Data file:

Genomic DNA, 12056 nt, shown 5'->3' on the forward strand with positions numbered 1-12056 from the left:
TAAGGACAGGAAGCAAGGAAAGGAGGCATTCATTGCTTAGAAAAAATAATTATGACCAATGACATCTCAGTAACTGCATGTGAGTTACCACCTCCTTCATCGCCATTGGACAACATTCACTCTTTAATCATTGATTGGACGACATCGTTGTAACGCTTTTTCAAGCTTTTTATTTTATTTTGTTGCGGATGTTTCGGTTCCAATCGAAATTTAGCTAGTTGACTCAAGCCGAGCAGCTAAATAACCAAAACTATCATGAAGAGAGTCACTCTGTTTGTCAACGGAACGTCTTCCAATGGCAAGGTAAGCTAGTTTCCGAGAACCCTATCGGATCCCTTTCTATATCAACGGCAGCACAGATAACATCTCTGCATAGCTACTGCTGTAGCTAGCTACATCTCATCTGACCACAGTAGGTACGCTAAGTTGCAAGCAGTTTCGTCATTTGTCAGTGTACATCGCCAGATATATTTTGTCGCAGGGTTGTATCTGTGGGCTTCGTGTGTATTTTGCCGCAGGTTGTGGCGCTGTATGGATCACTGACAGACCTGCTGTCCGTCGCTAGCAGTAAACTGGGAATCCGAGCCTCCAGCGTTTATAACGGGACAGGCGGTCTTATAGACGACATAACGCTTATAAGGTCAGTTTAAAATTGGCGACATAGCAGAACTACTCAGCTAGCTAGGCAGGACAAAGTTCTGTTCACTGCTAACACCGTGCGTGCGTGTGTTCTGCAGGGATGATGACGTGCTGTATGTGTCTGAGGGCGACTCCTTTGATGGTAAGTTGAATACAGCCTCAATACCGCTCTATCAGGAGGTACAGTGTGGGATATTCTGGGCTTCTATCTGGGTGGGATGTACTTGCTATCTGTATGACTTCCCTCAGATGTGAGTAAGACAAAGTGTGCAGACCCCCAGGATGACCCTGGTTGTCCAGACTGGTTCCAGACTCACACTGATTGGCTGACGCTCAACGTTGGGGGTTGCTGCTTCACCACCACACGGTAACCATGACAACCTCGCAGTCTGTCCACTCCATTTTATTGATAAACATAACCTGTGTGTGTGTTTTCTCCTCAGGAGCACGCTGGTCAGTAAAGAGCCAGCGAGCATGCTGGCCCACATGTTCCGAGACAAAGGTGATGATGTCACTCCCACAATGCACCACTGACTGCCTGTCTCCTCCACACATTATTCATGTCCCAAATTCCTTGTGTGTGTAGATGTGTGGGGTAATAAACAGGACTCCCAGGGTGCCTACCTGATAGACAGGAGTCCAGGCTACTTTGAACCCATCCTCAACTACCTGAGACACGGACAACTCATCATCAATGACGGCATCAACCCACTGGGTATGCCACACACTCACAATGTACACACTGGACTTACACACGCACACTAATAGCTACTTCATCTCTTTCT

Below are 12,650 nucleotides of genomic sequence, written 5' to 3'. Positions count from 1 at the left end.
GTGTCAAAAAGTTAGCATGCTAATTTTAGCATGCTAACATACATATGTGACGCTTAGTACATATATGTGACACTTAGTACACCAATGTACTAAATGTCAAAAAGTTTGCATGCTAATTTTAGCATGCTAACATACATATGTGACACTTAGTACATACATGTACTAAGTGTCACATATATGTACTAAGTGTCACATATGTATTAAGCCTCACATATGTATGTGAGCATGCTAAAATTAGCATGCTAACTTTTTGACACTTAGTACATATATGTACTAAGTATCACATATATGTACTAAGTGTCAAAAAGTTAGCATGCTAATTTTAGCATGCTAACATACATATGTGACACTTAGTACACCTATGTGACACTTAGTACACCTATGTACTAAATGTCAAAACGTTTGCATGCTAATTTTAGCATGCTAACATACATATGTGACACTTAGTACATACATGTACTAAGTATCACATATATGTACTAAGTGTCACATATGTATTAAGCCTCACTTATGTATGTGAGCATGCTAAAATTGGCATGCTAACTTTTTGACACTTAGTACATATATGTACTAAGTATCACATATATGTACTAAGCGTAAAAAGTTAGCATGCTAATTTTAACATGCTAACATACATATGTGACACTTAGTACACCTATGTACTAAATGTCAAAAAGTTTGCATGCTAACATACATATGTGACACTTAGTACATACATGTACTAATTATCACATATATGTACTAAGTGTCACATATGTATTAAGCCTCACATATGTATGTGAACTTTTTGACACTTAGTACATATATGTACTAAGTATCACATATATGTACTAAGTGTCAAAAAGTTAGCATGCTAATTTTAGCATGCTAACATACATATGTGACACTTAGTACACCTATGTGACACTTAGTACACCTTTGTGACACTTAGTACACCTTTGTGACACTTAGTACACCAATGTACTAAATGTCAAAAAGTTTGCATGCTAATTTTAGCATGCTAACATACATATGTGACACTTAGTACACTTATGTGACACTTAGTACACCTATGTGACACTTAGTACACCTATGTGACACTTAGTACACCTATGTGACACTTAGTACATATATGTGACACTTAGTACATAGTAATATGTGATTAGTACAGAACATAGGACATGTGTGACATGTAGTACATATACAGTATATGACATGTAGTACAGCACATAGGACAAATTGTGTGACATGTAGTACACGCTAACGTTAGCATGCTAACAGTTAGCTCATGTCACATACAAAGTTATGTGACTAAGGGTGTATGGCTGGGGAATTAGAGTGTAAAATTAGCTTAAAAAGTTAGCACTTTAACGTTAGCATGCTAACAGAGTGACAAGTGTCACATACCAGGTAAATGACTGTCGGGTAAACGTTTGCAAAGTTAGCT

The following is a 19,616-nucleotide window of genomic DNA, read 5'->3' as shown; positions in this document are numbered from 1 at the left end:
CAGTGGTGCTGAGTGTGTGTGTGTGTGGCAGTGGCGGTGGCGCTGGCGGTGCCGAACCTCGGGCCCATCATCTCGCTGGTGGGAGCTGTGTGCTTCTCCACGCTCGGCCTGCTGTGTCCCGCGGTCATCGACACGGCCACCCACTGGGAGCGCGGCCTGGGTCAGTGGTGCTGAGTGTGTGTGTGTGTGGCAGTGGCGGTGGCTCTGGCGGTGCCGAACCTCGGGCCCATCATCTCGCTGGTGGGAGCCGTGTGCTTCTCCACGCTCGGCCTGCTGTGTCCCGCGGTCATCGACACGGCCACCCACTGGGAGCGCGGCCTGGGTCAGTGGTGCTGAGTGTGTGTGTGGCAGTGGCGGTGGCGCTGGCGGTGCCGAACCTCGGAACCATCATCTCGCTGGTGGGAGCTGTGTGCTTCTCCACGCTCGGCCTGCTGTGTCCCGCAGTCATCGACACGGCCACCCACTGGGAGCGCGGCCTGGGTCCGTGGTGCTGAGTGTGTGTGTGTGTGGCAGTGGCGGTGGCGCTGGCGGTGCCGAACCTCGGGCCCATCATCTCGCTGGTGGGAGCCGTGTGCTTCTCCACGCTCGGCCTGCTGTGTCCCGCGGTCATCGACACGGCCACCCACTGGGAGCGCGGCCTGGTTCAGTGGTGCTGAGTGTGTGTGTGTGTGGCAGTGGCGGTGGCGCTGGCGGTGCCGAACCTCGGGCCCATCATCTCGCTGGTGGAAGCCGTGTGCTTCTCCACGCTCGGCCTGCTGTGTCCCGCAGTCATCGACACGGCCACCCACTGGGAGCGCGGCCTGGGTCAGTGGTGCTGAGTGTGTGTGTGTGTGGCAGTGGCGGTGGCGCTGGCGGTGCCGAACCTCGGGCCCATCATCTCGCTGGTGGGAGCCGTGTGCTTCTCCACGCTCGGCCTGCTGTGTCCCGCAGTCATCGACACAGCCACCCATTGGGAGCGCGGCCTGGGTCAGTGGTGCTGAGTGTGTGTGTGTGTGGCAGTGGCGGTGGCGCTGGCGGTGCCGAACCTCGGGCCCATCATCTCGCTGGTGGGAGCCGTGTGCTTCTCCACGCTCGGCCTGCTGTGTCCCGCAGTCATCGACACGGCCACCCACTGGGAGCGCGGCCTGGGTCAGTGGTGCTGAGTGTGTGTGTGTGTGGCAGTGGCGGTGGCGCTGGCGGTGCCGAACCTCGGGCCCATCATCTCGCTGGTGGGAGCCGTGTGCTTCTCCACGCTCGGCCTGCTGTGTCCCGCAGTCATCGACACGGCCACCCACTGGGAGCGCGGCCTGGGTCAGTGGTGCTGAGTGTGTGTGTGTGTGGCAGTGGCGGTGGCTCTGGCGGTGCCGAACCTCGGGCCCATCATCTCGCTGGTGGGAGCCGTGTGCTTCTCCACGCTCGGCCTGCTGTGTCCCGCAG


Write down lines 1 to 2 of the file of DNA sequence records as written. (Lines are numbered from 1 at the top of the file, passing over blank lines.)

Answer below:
Genomic DNA, 12056 nt, shown 5'->3' on the forward strand with positions numbered 1-12056 from the left:
TAAGGACAGGAAGCAAGGAAAGGAGGCATTCATTGCTTAGAAAAAATAATTATGACCAATGACATCTCAGTAACTGCATGTGAGTTACCACCTCCTTCATCGCCATTGGACAACATTCACTCTTTAATCATTGATTGGACGACATCGTTGTAACGCTTTTTCAAGCTTTTTATTTTATTTTGTTGCGGATGTTTCGGTTCCAATCGAAATTTAGCTAGTTGACTCAAGCCGAGCAGCTAAATAACCAAAACTATCATGAAGAGAGTCACTCTGTTTGTCAACGGAACGTCTTCCAATGGCAAGGTAAGCTAGTTTCCGAGAACCCTATCGGATCCCTTTCTATATCAACGGCAGCACAGATAACATCTCTGCATAGCTACTGCTGTAGCTAGCTACATCTCATCTGACCACAGTAGGTACGCTAAGTTGCAAGCAGTTTCGTCATTTGTCAGTGTACATCGCCAGATATATTTTGTCGCAGGGTTGTATCTGTGGGCTTCGTGTGTATTTTGCCGCAGGTTGTGGCGCTGTATGGATCACTGACAGACCTGCTGTCCGTCGCTAGCAGTAAACTGGGAATCCGAGCCTCCAGCGTTTATAACGGGACAGGCGGTCTTATAGACGACATAACGCTTATAAGGTCAGTTTAAAATTGGCGACATAGCAGAACTACTCAGCTAGCTAGGCAGGACAAAGTTCTGTTCACTGCTAACACCGTGCGTGCGTGTGTTCTGCAGGGATGATGACGTGCTGTATGTGTCTGAGGGCGACTCCTTTGATGGTAAGTTGAATACAGCCTCAATACCGCTCTATCAGGAGGTACAGTGTGGGATATTCTGGGCTTCTATCTGGGTGGGATGTACTTGCTATCTGTATGACTTCCCTCAGATGTGAGTAAGACAAAGTGTGCAGACCCCCAGGATGACCCTGGTTGTCCAGACTGGTTCCAGACTCACACTGATTGGCTGACGCTCAACGTTGGGGGTTGCTGCTTCACCACCACACGGTAACCATGACAACCTCGCAGTCTGTCCACTCCATTTTATTGATAAACATAACCTGTGTGTGTGTTTTCTCCTCAGGAGCACGCTGGTCAGTAAAGAGCCAGCGAGCATGCTGGCCCACATGTTCCGAGACAAAGGTGATGATGTCACTCCCACAATGCACCACTGACTGCCTGTCTCCTCCACACATTATTCATGTCCCAAATTCCTTGTGTGTGTAGATGTGTGGGGTAATAAACAGGACTCCCAGGGTGCCTACCTGATAGACAGGAGTCCAGGCTACTTTGAACCCATCCTCAACTACCTGAGACACGGACAACTCATCATCAATGACGGCATCAACCCACTGGGTATGCCACACACTCACAATGTACACACTGGACTTACACACGCACACTAATAGCTACTTCATCTCTTTCT